Monday, March 8, 2010

Newman or Aquinas

I was sitting at my university doing Latin homework today when I overheard an interesting discussion. A girl and a guy were talking about Creation and the essay they were writing. The girl began talking about Aquinas' arguments for God's existence and she kept saying that he believed in the eternality of the universe (a belief Aristotle held, but which Aquinas opposed vehemently), it made me really annoyed - to the point that I almost got up and said something to her. But I waited patiently trying to understand that life would go on, and that all over the world people were misunderstanding the scholastics. At the end of their conversation, she said something to the effect of: 'but it's all ridiculous speculation anyway, your mind can't even wrap itself around the concepts, I'm just trying to get the paper done'.

As a converted Thomist I took great affrontery to such a claim - that the Thomistic 'proofs' for God were meaningless in everyday life. Though as I sat there it reminded me of another thinker who I respect equally (whether this is right ethically or not) to Aquinas, the Venerable John Henry Cardinal Newman.

He was a man of the people and as Catholic Encyclopedia says "a mystic not a skeptic". Even as a convert, he had no great love for the Scholastics and Medievals and indeed said very little about them. His most philosophical work was his essay usually called "Grammar of Assent" which took him 30 years to write. Now in Aquinas, Kant, and Heidegger, there is a complete phenomenology and ontology, a 'way of knowing' statements about belief and reason, etc.

Contrary to all of this, Newman set out what he believed to be - not the 'proper' or most logical way - but the real way people came to believe things. He argued that we actually have alot more faith than one might imagine, and that in all sorts of things we act using "Illative Sense" which bridges the gap between what we logically are certain of, and what we think is probably true and act on.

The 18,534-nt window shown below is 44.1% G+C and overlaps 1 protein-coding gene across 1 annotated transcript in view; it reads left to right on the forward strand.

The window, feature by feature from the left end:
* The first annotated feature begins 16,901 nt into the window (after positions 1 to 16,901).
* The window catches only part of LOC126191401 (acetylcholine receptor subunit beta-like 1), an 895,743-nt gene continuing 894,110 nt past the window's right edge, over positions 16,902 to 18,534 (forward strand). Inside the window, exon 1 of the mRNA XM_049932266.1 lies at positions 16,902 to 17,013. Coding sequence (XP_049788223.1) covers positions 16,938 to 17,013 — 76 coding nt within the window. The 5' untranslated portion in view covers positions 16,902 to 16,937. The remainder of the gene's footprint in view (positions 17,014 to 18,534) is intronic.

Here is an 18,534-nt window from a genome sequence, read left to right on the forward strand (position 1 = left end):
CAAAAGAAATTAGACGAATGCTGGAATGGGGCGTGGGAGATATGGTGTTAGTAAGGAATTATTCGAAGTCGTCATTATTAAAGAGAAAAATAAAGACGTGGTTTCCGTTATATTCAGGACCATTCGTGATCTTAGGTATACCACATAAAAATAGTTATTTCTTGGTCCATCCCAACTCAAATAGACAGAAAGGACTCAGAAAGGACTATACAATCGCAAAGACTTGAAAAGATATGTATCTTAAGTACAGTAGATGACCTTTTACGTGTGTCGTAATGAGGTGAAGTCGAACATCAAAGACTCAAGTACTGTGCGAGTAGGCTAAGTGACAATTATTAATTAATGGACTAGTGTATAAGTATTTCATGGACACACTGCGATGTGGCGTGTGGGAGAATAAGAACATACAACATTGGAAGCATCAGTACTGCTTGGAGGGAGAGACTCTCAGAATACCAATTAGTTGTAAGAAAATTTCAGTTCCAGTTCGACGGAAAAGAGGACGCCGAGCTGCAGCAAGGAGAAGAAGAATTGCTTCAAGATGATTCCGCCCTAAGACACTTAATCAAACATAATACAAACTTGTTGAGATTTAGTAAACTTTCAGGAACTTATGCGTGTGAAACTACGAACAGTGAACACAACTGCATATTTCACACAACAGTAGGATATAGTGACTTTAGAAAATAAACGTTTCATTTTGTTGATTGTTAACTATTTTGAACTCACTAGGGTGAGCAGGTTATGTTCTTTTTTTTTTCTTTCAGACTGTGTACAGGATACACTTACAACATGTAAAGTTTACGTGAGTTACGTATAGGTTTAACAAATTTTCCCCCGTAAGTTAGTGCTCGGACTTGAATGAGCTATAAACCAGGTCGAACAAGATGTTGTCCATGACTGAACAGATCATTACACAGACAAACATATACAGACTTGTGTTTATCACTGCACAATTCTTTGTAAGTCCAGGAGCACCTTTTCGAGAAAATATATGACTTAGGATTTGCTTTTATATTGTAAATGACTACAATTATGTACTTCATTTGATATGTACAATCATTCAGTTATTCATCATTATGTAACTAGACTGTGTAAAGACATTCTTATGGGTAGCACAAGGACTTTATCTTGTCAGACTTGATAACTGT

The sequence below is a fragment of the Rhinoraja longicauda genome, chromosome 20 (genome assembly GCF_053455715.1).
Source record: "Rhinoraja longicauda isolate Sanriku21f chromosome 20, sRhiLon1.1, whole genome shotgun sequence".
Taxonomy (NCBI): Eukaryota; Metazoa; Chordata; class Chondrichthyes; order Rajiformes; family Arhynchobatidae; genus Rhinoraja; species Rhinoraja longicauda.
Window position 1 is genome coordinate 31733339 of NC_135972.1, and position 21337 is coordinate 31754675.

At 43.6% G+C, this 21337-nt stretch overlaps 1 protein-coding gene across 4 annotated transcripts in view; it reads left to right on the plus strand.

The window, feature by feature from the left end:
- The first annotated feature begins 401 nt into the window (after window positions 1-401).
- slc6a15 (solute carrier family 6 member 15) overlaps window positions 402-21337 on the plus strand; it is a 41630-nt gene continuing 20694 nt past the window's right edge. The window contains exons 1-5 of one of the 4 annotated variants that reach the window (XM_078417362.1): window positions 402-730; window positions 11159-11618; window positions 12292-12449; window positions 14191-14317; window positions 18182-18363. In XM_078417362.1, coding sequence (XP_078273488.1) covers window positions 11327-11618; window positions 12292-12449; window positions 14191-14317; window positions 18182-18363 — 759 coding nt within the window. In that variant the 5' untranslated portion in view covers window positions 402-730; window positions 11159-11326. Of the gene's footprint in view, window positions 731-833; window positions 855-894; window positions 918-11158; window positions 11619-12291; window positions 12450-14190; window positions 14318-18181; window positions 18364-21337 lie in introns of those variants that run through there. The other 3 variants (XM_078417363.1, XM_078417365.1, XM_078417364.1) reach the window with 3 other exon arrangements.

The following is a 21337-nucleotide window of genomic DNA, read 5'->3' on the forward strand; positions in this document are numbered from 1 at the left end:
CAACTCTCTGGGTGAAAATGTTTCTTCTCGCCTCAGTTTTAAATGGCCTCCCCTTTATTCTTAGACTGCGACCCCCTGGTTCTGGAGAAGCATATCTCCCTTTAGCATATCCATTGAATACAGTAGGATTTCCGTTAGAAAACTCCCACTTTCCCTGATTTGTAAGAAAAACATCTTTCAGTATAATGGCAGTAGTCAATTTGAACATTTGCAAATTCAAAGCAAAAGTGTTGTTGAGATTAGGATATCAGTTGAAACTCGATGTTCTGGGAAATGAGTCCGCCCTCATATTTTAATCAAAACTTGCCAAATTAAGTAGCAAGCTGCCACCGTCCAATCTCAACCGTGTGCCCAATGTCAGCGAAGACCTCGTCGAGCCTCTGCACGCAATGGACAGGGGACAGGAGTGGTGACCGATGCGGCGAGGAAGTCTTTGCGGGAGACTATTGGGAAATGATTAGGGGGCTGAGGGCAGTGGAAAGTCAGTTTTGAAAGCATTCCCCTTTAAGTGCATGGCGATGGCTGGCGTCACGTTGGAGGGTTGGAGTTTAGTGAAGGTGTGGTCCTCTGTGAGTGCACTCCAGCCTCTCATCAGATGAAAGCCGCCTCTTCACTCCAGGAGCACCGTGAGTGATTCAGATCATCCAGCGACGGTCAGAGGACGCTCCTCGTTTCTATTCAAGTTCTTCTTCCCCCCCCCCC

His whole point in "Grammar of Assent" (according to the summaries I've read) is that you don't need a volume on how to believe, because you already know how to do it.

This philosophy appeals to me greatly because it's something that everyone can understand. It's not removed to ivory towers and complex irrelevant discussions about Being and Time. It's a sort of everyman apologetics. I haven't read it yet - it will take a while. But I think perhaps I might end up switching my philosophical structure from 'pure'(?) Thomism to a sort of Thomistic Personalism which Newman and Papa JP II espoused.


  1. Did she mean everlasting or immortal? I think one can say the earth/creation will last into the eschaton, but not that it is eternal because it had a starting point. (It is a ray, not a line, in mathematical terms). Aquinas might have said something along those lines and she might have misunderstood...

  2. Ya she kept talking about the beginning of time, and whether or not time had a beginning. So I think it was the Eternality of the Universe. She thought it more likely that we - like Aristotle - just accept time as eternal and ignore the infinite regress.

    But ya, if she was talking about endpoints then you definately could speak of Aquinas' belief in the eternality of creation.

    Nice (but also scary - due to the Marian posts) to know that you're still reading my stuff occasionally.